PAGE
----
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Prelims: General Science

Mains: Science and Technology- developments and their applications and effects in everyday life.

Photosynthesis is the physicochemical process by which green plants, algae, and some bacteria synthesise organic compounds in the presence of sunlight using components such as carbon dioxide and water. In this process, light energy is converted to chemical energy in the form of sugars and Oxygen as a byproduct.

Photosynthesis by green plants and other photoautotrophs is the basis of life as it is the primary source of all food on Earth.

Where does Photosynthesis take place?

Photosynthesis takes place in the chloroplast organelle of plant cells. It is a double-membrane organelle having its own DNA, mitochondria, and ribosomes. It also contains a third inner membrane, called thylakoid.

  • Thylakoid membranes: They look like stacks of coins. It contains chlorophyll. 
    • The membrane system is responsible for trapping the light energy for the synthesis of ATP and NADPH.
  • Stroma: The space between the thylakoid and the chloroplast membranes is called the stroma.
    • Within the stroma, enzymatic reactions occur to synthesize sugar, subsequently leading to the formation of starch.
Structure of a Chloroplast

Factors affecting Photosynthesis

Following are the components of the photosynthesis and their role:

  • Sunlight: Photosynthesis relies on wavelength-specific light called Photosynthetically Active Radiation (PAR), which ranges from 400 to 700 nm (visible light).
    • The wavelengths shorter than 400 nm or longer than 700 nm give a low CO2 assimilation yield.
    • At the lower intensity, there is a linear relationship between incident light and CO2 fixation rates (Biomass conversion).
    • An increase in incident light beyond a point can cause the breakdown of chlorophyll and a decrease in photosynthesis.
  • Carbon dioxide (CO2): Carbon dioxide undergoes reduction to produce carbohydrates during photosynthesis.
    • An optimal concentration of CO2, up to 0.05 per cent in the atmosphere, supports photosynthesis.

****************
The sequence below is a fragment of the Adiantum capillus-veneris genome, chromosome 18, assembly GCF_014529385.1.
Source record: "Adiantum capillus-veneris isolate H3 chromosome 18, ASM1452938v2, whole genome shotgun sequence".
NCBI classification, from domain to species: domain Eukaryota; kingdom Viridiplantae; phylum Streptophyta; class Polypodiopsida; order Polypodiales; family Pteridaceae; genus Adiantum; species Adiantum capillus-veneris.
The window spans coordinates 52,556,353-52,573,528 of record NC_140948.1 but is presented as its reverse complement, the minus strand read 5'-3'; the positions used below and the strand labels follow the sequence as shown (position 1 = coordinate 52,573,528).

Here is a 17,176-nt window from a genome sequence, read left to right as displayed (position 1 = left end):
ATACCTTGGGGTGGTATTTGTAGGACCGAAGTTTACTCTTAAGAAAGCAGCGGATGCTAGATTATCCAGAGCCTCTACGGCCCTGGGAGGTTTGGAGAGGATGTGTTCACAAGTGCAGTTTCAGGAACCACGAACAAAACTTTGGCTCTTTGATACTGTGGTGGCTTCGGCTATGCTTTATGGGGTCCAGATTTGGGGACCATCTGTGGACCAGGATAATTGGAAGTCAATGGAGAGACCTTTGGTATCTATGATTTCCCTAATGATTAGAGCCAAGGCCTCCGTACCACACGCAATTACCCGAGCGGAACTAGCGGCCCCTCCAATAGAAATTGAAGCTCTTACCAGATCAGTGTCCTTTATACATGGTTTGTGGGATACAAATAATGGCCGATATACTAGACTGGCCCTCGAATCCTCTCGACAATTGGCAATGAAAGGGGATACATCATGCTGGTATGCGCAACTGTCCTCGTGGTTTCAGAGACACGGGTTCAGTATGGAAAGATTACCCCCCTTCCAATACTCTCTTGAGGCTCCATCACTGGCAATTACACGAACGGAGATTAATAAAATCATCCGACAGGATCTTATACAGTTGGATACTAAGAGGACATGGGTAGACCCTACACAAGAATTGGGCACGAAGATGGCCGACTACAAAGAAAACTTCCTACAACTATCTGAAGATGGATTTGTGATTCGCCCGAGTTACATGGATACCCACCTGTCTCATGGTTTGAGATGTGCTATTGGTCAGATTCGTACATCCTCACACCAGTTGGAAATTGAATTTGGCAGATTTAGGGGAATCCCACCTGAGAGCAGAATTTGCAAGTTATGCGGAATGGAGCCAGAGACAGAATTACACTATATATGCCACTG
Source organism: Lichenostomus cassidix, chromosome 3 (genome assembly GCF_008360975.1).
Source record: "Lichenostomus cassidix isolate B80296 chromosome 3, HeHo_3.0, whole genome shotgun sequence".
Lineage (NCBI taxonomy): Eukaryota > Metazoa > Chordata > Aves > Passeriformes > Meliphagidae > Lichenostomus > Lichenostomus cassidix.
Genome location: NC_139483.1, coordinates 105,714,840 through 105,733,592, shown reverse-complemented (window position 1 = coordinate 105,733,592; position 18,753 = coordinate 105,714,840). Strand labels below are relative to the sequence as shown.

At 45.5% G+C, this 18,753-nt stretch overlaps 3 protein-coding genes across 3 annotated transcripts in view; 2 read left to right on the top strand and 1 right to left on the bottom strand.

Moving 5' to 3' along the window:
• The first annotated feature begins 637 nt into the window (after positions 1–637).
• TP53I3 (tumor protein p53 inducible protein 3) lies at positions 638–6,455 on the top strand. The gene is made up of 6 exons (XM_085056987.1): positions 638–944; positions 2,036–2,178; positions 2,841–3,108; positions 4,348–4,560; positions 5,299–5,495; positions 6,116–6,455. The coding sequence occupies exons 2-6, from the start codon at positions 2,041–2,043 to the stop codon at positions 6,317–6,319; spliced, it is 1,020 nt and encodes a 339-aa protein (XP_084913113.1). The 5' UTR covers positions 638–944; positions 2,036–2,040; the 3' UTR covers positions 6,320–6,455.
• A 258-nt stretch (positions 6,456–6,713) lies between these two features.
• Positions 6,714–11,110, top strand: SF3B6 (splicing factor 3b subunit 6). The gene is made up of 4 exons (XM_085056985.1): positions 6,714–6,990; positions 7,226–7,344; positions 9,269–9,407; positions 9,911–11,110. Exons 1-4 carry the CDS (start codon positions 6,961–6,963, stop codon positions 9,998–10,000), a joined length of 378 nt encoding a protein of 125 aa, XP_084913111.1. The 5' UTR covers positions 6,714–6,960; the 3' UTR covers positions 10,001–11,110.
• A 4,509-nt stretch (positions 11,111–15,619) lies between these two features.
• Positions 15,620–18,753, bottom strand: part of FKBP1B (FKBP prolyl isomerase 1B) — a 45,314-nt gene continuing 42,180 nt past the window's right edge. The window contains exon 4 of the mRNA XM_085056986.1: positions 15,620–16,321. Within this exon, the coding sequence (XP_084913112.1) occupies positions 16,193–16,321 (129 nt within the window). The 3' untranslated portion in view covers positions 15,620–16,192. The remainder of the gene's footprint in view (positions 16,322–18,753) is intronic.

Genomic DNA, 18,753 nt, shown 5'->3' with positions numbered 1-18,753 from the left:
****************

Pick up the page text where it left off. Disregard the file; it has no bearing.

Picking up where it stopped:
• Beyond this threshold, CO2 becomes detrimental to the photosynthetic process.
    • Presently, the concentration of CO2 in the atmosphere is 0.04 per cent.
  • Temperature: The chemical reactions involved in photosynthesis are performed by enzymes which are influenced by temperature.
    • The temperature optimum for photosynthesis in various plants is also influenced by their adapted habitat. Tropical plants, for instance, have a higher temperature optimum compared to plants adapted to temperate climates.
    • C4 plants exhibit increased photosynthesis rates in response to higher temperatures, unlike C3 plants. Hence, C4 plants are favoured in the tropical region.
  • Water (H2O): In photosynthesis, water gets oxidised to produce oxygen. 
    • Thus, the oxygen released by the green plant originates from water, not from carbon dioxide.
    • Water stress can lead to the closing of stomata thereby reducing the CO2 availability. It also reduces the surface area of the leaves and their metabolic activity.
    • In anoxygenic photosynthesis, photoautotrophic bacteria utilise hydrogen sulfide (H2S) as an electron donor to produce sulfur or sulfate, depending on the organism, rather than O2.
  • Pigments: Pigments are substances that absorb energy from blue and red sunlight waves (at specific wavelengths).
    • Chlorophyll is present in the thylakoid membranes of chloroplast. It is responsible for the green colour in plants.
    • Chlorophyll a is the major pigment, but there are various types of chlorophyll and also other pigments that respond to light, such as carotenoids and xanthophylls. 
    • The other pigments broaden the range of light and help in channelising it to chlorophyll a.
    • They also have other functions such as protecting the cell from photo-damage. 
      • For example, dinoflagellates that cause the "red tides" to warn against eating the toxic shellfish, contain chlorophyll and red pigments.
  • RuBisCO (Ribulose Bisphosphate Carboxylase-Oxygenase) Enzyme: This most abundant enzyme on the Earth is responsible for carbon fixation.
    • Present in the chloroplast, it is capable of binding to both CO2 (Carboxylase) and O2 (Oxygenase) and can engage both in carbon fixation or photorespiration, depending on many factors.

Steps of Photosynthesis in Plants

Photosynthesis in plants occurs in chloroplast via two stages, namely Light-dependent reaction and Light-independent reaction.

Process of Photosynthesis in Plants

Light-dependent Reaction

  • Photosynthesis initiates with the light reaction, occurring in the presence of sunlight, within the thylakoid membranes.
  • Light energy, captured by the pigments, energises the electrons which are then shunted to an electron transport chain (ETC).